SSA 330 – The Auditor’s Responses to Assessed Risks

SSA 330 Summary

The SSA concerns the auditor’s responsibility to design and implement responses to ROMM at the financial statement (FS) level.

There are two types of testing: substantive procedures (test of details and substantive analytical procedures) and test of controls.

In deciding whether to perform further audit procedures, the auditor should look at likelihood of MM and whether the risk assessment takes account of relevant controls.

Auditor should test controls if auditor’s assessment of ROMM at the assertion level includes expectation that controls are operating effectively. They should also look at consistency of the controls and who applied the controls.

Test of controls are performed only on those controls that the auditor determined are suitably designed to prevent, or detect and correct, a material misstatement in an assertion. Inquiry alone is not sufficient to test operating effectiveness of controls and must be combined with inspection/re-performance of control.

Audit evidence obtained during an interim period can be used, but there needs to understand what are significant changes to these controls during the finals. If auditor wishes to rely on audit evidence from previous audits, same issue. Retesting controls must be done at least in every third year.

Controls over significant risks like revenue must be tested yearly. If there are deviation in controls, they may be a need to test additional controls or potential ROMM need to be addressed using substantive procedures (including test of details). There may be a need to perform more test of details if test of controls are unsatisfactory as the auditor cannot rely on such controls.

Substantive procedures need to be designed for every material class of transactions, and consider the need for external confirmation procedures. Substantive procedures should be extended to year end period if they were only performed during interim period.

Material FS assertions must be obtained, or if not, a qualified opinion might be issued.

In order to respond to ROMM, the auditor may provide more supervision, assign more staff, change the nature, extent and timing of audit procedures etc.

If the control environment is strong, more controls can be tested during interims as compared to finals.

For IT processing, it may not be necessary to increase the extent of testing of an automated control, due to inherent consistency of IT processing. However, there is a need to ensure that there are no unauthorised changes to program change controls etc. SSA530 concerns audit sampling.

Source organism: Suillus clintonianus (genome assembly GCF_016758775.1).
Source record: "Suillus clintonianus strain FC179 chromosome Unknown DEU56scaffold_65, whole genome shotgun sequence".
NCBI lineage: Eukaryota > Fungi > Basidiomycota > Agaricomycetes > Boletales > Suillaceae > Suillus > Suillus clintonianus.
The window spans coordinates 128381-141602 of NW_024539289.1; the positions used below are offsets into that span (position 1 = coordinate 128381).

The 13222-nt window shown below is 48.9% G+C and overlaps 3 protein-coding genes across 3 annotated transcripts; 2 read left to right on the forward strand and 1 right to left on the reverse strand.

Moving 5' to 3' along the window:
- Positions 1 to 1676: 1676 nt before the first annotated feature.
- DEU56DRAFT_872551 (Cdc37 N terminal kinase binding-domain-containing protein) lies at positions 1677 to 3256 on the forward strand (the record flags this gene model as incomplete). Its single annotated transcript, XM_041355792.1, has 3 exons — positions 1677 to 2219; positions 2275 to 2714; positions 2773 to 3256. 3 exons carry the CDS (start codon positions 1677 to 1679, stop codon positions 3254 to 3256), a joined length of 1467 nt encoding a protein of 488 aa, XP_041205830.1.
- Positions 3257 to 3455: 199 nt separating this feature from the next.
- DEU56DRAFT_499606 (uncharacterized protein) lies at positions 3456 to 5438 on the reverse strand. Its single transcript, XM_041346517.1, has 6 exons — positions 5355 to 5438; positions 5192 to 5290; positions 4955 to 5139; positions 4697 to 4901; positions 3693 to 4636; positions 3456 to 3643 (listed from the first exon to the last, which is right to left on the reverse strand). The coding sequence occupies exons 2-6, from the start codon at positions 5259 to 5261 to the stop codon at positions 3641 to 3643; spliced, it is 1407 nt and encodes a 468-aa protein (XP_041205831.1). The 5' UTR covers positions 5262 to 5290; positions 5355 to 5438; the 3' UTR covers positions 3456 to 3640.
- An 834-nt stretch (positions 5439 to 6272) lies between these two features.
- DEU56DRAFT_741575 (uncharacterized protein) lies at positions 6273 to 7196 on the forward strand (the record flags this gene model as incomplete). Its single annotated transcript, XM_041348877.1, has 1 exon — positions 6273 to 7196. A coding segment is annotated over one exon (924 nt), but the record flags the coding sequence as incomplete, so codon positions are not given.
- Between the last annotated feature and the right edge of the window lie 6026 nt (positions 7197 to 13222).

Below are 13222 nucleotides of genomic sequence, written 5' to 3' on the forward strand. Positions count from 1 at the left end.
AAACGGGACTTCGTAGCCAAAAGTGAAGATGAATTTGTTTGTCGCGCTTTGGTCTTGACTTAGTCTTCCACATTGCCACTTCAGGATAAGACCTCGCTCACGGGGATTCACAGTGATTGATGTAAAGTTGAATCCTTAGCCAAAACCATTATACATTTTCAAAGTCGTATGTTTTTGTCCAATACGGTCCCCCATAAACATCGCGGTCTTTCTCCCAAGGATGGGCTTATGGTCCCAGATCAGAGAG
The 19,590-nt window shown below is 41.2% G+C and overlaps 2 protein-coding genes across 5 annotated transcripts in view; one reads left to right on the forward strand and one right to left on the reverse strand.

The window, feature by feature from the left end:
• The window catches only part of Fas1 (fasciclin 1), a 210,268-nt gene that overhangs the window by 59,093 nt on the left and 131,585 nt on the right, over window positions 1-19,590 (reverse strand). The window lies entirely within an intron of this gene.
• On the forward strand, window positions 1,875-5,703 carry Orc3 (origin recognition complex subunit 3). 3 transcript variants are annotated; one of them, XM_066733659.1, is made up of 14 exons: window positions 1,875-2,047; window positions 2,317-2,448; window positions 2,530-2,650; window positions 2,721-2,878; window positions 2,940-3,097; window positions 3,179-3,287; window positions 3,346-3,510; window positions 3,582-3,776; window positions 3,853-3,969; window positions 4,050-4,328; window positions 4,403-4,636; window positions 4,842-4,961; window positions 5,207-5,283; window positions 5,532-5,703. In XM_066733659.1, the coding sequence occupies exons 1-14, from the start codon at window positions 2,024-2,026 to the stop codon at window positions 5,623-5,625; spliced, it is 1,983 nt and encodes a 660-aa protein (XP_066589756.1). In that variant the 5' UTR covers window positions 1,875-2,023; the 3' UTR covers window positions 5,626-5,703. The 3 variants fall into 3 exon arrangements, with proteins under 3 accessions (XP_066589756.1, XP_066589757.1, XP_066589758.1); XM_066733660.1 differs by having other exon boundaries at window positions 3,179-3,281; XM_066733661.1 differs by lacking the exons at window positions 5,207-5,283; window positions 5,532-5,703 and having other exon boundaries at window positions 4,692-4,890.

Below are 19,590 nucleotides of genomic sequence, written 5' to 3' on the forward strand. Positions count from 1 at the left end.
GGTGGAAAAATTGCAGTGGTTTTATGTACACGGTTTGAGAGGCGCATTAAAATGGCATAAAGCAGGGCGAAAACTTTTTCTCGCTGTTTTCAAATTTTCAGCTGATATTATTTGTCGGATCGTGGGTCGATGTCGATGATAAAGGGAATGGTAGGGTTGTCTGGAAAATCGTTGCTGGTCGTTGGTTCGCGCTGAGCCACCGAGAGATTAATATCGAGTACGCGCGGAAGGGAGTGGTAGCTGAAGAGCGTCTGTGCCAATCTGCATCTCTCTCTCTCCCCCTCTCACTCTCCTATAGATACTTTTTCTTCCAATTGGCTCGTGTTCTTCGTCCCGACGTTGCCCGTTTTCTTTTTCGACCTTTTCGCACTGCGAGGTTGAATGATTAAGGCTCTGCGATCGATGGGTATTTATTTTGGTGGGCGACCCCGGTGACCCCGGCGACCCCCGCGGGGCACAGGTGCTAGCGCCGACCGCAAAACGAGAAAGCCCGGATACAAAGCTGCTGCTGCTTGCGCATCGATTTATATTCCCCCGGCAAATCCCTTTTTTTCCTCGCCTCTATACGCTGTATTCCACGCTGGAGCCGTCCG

SSA 320 – Materiality

Materiality in Planning and Performing an Audit Conforming Amendments to Other SSAs

This SSA concerns the auditor’s responsibility to apply the concept of materiality in planning and performing an audit on FS. Materiality (M) can help evaluate the effect of misstatements and uncorrected misstatements.

Misstatements are material if they can be expected to influence the economic decisions of users (as a group) taken on the basis of FS. Both the size and nature of misstatements matter.

Materiality is a matter of auditor’s judgment. It is assumed that users will know how to understand and interpret the financial statements and are able to make economic decisions based on information contained.

Materiality is usually determined at planning stage and it does not automatically mean that the aggregation of misstatements below the materiality are uncorrected misstatements. It depends on the nature as well.

Performance materiality (PM) is set at lower than materiality, so that the probability that aggregate of uncorrected misstatements and undetected misstatements exceeding materiality is sufficiently low.

Materiality is usually set at the FS level, although it can set at class of transactions etc. It can be adjusted during progress of the audit as well, for instance when the actual financial results are very different from interim financial results (when used to plan for the PM or M).

Both M and PM must be documented in the audit planning documents.

Usually, the M is based on a percentage of a benchmark (example: revenue, profit before tax, gross profit, total equity etc). The benchmark should not be too volatile. Determining a % depends on auditor’s professional judgment.

In an audit of public sector entity, total cost or net cost (expenses less revenues or expenditures less receipts) may be used. Alternatively, if entity has custody of public assets, assets may be appropriate.